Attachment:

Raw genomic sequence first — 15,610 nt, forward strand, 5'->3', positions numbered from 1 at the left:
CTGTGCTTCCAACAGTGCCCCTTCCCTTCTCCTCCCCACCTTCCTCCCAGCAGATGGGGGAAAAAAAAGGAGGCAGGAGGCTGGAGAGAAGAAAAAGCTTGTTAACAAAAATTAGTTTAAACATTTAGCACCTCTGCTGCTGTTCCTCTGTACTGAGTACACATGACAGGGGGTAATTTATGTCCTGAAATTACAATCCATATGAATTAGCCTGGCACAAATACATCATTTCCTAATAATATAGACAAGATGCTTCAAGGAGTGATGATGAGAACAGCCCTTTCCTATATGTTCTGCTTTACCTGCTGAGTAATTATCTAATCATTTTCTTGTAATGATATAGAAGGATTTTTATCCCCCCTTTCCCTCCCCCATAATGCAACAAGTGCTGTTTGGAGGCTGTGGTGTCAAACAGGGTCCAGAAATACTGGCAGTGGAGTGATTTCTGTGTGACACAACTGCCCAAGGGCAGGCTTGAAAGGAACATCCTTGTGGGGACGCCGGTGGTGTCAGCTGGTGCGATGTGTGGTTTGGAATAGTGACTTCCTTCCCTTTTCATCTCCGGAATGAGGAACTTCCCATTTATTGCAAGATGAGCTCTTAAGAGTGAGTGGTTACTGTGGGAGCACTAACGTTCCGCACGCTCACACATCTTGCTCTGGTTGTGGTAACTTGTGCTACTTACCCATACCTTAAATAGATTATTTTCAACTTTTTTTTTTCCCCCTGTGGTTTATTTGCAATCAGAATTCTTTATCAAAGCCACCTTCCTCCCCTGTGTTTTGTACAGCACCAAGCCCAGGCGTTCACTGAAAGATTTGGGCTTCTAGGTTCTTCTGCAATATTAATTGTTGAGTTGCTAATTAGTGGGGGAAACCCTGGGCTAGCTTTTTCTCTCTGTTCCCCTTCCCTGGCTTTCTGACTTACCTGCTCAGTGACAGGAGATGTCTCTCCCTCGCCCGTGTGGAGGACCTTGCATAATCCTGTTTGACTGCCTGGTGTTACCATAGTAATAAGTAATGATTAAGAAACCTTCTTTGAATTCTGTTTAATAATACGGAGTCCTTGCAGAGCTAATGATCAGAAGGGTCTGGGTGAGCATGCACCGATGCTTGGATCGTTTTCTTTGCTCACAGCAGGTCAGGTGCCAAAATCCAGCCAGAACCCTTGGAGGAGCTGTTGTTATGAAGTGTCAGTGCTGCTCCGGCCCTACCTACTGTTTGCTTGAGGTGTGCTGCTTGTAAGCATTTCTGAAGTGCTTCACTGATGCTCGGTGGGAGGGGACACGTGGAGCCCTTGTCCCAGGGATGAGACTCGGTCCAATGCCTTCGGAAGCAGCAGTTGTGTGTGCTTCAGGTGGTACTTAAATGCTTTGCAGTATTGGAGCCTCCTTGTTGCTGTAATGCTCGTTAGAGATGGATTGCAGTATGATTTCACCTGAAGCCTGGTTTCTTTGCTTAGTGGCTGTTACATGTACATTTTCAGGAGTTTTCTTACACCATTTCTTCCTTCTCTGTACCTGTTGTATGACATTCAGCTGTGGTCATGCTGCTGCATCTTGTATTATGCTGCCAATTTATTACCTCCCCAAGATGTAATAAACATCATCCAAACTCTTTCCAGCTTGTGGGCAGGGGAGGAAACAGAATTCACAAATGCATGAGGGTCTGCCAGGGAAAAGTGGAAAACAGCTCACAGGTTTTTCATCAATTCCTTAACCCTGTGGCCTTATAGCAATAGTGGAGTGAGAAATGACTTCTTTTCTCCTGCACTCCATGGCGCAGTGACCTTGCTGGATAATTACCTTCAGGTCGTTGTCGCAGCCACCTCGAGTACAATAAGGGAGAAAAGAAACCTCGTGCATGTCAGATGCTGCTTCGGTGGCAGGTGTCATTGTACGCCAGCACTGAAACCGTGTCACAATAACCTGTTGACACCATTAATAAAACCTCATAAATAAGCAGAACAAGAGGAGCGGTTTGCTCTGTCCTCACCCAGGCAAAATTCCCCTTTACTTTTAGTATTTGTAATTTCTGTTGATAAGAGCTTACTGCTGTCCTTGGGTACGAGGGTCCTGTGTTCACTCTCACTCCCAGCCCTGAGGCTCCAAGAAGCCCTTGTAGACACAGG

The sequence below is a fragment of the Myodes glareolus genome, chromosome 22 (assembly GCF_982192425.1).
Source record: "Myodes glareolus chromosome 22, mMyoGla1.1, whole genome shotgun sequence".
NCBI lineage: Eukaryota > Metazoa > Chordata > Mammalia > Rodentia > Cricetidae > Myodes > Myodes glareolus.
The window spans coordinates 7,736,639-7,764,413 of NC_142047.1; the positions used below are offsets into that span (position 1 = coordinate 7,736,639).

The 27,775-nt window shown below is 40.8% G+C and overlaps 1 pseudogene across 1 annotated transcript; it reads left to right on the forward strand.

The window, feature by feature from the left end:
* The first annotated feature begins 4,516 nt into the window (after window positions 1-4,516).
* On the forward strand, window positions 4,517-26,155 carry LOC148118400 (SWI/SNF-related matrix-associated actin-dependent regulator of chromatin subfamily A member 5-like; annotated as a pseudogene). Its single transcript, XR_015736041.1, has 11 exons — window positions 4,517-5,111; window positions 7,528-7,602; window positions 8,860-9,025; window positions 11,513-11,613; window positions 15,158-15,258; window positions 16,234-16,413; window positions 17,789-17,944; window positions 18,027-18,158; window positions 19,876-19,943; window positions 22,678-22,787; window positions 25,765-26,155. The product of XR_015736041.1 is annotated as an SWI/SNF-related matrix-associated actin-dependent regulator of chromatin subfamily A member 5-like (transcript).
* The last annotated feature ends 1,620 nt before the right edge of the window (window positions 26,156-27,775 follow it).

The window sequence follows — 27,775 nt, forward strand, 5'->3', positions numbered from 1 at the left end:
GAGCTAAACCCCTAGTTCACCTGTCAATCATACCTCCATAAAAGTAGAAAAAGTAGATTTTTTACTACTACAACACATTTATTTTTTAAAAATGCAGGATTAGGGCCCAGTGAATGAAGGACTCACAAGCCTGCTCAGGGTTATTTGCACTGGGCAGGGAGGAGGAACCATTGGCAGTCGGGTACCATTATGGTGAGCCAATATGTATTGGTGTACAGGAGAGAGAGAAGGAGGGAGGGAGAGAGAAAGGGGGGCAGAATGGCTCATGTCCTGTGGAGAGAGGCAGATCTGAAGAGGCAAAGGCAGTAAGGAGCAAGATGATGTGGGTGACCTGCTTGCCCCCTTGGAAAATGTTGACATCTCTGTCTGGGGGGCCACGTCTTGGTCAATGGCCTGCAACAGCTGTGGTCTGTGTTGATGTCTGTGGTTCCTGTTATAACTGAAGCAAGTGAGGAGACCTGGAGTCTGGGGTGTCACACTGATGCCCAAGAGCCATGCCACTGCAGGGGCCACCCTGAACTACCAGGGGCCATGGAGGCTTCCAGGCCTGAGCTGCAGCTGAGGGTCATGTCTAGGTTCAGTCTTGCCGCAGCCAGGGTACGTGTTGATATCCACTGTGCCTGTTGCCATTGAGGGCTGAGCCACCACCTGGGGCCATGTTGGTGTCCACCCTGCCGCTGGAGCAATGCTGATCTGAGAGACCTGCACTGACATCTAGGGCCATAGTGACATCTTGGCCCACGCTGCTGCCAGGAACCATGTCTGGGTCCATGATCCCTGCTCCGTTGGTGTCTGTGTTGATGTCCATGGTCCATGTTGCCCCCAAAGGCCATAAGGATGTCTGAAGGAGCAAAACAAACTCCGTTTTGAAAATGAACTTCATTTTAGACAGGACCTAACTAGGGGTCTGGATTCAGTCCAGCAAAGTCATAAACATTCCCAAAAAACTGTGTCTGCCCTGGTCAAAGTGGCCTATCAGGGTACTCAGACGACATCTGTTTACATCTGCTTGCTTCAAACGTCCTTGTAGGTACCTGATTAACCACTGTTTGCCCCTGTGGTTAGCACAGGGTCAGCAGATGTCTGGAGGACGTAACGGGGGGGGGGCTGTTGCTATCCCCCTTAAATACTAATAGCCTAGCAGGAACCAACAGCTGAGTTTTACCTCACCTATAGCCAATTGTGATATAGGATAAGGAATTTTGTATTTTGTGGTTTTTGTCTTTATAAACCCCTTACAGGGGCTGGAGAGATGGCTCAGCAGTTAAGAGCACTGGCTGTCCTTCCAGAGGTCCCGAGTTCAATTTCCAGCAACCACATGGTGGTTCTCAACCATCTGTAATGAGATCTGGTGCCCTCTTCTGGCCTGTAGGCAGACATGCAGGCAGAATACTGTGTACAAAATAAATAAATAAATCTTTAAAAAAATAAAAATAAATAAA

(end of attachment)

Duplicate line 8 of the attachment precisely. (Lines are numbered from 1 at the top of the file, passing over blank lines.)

The window, feature by feature from the left end: